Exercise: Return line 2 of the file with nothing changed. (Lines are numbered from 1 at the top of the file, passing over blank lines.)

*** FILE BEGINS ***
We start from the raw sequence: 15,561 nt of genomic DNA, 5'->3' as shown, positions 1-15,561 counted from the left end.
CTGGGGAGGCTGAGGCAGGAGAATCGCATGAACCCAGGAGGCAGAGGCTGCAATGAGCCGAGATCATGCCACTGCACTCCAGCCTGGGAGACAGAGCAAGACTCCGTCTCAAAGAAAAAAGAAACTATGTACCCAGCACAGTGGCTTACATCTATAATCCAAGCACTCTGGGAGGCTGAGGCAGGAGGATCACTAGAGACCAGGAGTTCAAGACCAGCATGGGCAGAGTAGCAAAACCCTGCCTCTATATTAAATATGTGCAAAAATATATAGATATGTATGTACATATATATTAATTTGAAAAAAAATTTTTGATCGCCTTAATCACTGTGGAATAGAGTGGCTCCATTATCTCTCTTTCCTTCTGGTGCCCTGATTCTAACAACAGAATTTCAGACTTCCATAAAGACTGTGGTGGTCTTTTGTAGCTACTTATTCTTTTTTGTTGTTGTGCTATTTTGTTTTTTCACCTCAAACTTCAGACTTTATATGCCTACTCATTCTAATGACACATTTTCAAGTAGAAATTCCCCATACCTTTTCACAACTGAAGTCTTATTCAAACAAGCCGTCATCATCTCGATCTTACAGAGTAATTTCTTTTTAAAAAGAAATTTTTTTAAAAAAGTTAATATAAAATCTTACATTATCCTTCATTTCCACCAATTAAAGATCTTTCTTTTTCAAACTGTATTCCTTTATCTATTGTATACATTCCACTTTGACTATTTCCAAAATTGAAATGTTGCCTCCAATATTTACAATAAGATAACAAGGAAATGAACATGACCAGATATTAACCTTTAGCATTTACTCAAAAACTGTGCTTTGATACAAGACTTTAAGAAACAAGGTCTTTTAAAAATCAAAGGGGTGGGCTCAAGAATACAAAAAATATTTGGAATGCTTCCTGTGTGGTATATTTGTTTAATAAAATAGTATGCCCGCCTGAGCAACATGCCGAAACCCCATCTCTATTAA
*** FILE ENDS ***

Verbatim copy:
CTGGGGAGGCTGAGGCAGGAGAATCGCATGAACCCAGGAGGCAGAGGCTGCAATGAGCCGAGATCATGCCACTGCACTCCAGCCTGGGAGACAGAGCAAGACTCCGTCTCAAAGAAAAAAGAAACTATGTACCCAGCACAGTGGCTTACATCTATAATCCAAGCACTCTGGGAGGCTGAGGCAGGAGGATCACTAGAGACCAGGAGTTCAAGACCAGCATGGGCAGAGTAGCAAAACCCTGCCTCTATATTAAATATGTGCAAAAATATATAGATATGTATGTACATATATATTAATTTGAAAAAAAATTTTTGATCGCCTTAATCACTGTGGAATAGAGTGGCTCCATTATCTCTCTTTCCTTCTGGTGCCCTGATTCTAACAACAGAATTTCAGACTTCCATAAAGACTGTGGTGGTCTTTTGTAGCTACTTATTCTTTTTTGTTGTTGTGCTATTTTGTTTTTTCACCTCAAACTTCAGACTTTATATGCCTACTCATTCTAATGACACATTTTCAAGTAGAAATTCCCCATACCTTTTCACAACTGAAGTCTTATTCAAACAAGCCGTCATCATCTCGATCTTACAGAGTAATTTCTTTTTAAAAAGAAATTTTTTTAAAAAAGTTAATATAAAATCTTACATTATCCTTCATTTCCACCAATTAAAGATCTTTCTTTTTCAAACTGTATTCCTTTATCTATTGTATACATTCCACTTTGACTATTTCCAAAATTGAAATGTTGCCTCCAATATTTACAATAAGATAACAAGGAAATGAACATGACCAGATATTAACCTTTAGCATTTACTCAAAAACTGTGCTTTGATACAAGACTTTAAGAAACAAGGTCTTTTAAAAATCAAAGGGGTGGGCTCAAGAATACAAAAAATATTTGGAATGCTTCCTGTGTGGTATATTTGTTTAATAAAATAGTATGCCCGCCTGAGCAACATGCCGAAACCCCATCTCTATTAA